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  • The Sports Leadership Playbook: Principles and Techniques for Coaches and Captains by Mike Voight
  • Paul M. McInerny
Voight, Mike. The Sports Leadership Playbook: Principles and Techniques for Coaches and Captains. Jefferson, NC: McFarland, 2014. Pp. 332. Appendix, notes, bibliography, index. $35.00 pb.

A former collegiate athlete and coach, Mike Voight is an associate professor at Central Connecticut State University, a leadership coach, sports team consultant, performance consultant, and author of mental-toughness training books. In The Sports Leadership Playbook: Principles and Techniques for Coaches and Captains, he packages his experiences and insights into a single work, whose purpose is to inculcate leadership development as an ingrained tradition within an athletic program’s culture.

Voight states in the introduction that his work is unique in utilizing leadership scholarship as well as sports and business practices to develop his approach for athletic teams. Main leadership theories discussed in academia and business today—such as emotional intelligence and transformational leadership, among others—are articulated through a sports perspective throughout the book. The author cites academic scholars, business gurus, notable athletic personalities, and others to build his case. More than a hundred inspirational breakout quotes—including from Jim Collins, Vince Lombardi, Daniel Goleman, John Maxwell, Mike Krzyzewski, Jack Welsch, Mia Hamm, Jeff Janssen, and Peter Drucker—are scattered throughout the 260 pages of text—so many their impact eventually is deluded.

The Sports Leadership Playbook achieves the goal of placing athletic leadership development within an intellectual yet practical framework, which distinguishes it from many of the competing books on the market. The book challenges coaches, players, and others to ingrain leadership development as a permanent component of a team’s culture. Starting in the off-season, teams are to begin the cycle of continuous leadership development.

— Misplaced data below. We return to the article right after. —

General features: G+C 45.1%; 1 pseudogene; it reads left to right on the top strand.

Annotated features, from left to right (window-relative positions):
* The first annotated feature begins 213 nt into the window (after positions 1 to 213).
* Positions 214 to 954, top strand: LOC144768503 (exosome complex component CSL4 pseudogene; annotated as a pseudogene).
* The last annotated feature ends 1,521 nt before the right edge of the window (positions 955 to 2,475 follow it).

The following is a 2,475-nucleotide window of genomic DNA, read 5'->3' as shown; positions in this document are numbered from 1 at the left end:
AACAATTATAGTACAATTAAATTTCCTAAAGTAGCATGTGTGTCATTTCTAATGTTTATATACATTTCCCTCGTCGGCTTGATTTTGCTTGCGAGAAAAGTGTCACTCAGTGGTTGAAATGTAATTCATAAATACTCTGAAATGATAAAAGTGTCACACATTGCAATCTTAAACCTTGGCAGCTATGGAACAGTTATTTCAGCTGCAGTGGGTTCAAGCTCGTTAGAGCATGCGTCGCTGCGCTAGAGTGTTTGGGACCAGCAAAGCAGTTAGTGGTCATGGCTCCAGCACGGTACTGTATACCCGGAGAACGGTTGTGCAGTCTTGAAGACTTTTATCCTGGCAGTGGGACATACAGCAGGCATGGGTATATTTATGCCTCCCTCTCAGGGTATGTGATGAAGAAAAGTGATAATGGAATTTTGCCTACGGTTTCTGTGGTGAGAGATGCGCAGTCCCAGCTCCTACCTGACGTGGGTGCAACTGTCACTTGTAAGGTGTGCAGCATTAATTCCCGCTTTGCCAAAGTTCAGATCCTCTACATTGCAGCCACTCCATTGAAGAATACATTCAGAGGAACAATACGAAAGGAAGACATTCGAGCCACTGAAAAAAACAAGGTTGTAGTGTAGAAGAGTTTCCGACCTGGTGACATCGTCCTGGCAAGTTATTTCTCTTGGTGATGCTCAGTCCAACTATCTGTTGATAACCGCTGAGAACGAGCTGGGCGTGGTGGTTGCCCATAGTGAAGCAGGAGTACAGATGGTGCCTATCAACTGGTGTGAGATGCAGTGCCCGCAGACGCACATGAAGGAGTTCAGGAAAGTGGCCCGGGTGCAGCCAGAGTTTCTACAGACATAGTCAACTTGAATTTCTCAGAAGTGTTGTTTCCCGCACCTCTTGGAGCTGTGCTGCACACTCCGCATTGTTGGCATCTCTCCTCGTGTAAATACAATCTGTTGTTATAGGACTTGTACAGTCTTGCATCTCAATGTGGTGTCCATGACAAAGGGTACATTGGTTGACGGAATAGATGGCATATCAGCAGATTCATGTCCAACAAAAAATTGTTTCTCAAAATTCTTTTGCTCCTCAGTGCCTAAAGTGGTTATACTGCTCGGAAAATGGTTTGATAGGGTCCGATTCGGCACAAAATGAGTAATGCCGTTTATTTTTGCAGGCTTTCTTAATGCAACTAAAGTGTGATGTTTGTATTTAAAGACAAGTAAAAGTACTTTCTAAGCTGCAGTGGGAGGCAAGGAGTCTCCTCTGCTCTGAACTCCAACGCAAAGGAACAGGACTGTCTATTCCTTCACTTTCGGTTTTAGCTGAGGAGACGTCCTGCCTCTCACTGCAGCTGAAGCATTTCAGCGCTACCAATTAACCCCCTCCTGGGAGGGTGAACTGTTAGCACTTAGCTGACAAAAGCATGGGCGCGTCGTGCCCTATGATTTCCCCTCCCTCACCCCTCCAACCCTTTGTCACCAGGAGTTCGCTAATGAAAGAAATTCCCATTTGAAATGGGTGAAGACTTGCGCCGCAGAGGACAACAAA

Voight’s first section, “Situational Leadership,” examines the unique challenges of coaching millennials and makes the case that coaching styles of the past no longer work. The days of dictatorial coaches are over. The author does not lament the traits of millennials but realistically depicts them as coachable opportunities. For example, while millennials want more say in how a team is run and the program shaped, they also can be challenged [End Page 461] with greater responsibilities. Increased team communication is critical, as well as challenging millennials with more accountability, structure, goal setting, and group interaction as some of the tactics used to capitalize on their tendencies. The predominate traits of the millennials can thus become building blocks as shapers of their team culture.

Subsequent sections and their emphasis are as follows: “The Artful Science of Leadership: Theory, Research and Application” addresses the practical models and theories of leadership and how they apply to athletics; “Tools of the Trade: Talents, Techniques and Tactics” focuses on the training process for sports leadership; and “Building Teams Who Lead and Follow” touches on followership theories and ends with practical implementation to achieve the cohesiveness and compatibility needed for solid team dynamics.

Universal themes, supported by scholarship and business practices, unify the sections. The Sports Leadership Playbook underscores the importance of the coach’s role by his/her development of players’ skills, especially that of leadership. Voight encourages coaches to engage athletes in the building of the program and defining its vision. Leadership is approached as a deliberate process, rather than as a role or position, and focuses on relationship building. Beginning with self-leadership, leadership can be learned by anyone and is the responsibility of all team members. As a team mechanism, establishment of leadership councils are encouraged for an environment fostering continuous dialog; critical to implementing the cultural embrace of leadership is continuous reflection. To augment reflection, Voight includes six appendices that include a leadership-style survey that he developed, a leadership skill-set assessment, a list of reflective questions, and other guides, including an implementation timetable.

Voight’s book artfully builds and articulates the case for a culture of leadership. While the book is prescriptive with a broad appeal, each team’s implementation will be unique to its situation. The work employs an enthusiastic prose, reflecting Voight’s experiences and perhaps serving as a team “pep” talk for the development that lies ahead.

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pp. 461-462
Launched on MUSE
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